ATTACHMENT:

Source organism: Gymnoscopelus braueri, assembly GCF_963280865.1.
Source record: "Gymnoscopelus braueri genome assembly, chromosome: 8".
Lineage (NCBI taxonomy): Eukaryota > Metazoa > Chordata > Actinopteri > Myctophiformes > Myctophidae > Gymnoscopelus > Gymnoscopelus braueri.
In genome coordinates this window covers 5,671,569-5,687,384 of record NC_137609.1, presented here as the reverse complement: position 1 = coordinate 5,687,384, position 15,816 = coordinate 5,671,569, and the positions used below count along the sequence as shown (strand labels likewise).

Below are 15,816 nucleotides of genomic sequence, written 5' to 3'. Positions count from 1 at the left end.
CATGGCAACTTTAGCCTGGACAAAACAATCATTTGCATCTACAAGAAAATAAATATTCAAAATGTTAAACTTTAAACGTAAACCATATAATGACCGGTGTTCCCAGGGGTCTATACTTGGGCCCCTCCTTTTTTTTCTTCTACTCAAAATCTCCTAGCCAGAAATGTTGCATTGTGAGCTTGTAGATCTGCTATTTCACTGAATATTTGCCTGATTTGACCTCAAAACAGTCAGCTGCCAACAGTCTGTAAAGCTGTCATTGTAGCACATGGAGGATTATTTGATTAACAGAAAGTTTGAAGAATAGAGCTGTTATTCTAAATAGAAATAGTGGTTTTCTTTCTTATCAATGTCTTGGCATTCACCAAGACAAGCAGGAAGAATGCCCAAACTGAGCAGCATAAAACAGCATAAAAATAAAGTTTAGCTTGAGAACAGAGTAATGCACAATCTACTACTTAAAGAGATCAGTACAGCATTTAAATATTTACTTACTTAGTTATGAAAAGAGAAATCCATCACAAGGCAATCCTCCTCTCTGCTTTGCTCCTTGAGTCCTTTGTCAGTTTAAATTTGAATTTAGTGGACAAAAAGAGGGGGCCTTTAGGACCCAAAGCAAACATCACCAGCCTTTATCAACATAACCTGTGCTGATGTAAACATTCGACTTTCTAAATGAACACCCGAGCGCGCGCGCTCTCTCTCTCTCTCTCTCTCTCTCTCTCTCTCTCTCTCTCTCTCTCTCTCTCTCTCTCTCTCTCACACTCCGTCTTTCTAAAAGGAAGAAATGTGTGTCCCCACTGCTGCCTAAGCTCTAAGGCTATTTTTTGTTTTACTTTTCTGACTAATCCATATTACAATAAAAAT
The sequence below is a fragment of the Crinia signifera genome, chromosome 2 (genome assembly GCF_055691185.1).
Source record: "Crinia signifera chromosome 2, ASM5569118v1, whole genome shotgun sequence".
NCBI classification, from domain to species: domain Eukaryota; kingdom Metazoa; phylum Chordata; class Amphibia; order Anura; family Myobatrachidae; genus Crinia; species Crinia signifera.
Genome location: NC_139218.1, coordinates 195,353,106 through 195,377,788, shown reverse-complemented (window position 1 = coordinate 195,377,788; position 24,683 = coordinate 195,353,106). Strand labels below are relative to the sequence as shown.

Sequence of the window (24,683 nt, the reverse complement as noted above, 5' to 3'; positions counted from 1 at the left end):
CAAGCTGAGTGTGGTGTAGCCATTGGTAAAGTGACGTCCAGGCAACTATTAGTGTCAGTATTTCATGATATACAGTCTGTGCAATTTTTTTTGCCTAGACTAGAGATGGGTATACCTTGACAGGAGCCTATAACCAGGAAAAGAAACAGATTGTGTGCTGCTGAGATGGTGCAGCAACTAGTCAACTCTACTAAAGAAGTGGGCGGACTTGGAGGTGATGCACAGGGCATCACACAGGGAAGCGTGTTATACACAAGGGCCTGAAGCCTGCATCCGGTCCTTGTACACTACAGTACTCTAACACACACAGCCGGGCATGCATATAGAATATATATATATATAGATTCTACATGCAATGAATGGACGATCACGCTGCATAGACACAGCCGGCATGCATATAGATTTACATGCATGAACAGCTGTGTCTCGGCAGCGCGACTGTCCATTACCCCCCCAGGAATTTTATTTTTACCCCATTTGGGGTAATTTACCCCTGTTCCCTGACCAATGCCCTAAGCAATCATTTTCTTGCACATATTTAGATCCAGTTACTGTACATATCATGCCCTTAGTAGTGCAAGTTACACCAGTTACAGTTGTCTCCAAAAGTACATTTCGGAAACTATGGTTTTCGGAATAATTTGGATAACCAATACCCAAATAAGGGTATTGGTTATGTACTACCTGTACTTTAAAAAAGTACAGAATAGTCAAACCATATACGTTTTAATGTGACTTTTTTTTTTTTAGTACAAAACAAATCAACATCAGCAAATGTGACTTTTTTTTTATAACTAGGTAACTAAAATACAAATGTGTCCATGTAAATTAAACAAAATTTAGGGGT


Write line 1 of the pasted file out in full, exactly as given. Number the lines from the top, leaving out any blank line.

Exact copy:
Source organism: Gymnoscopelus braueri, assembly GCF_963280865.1.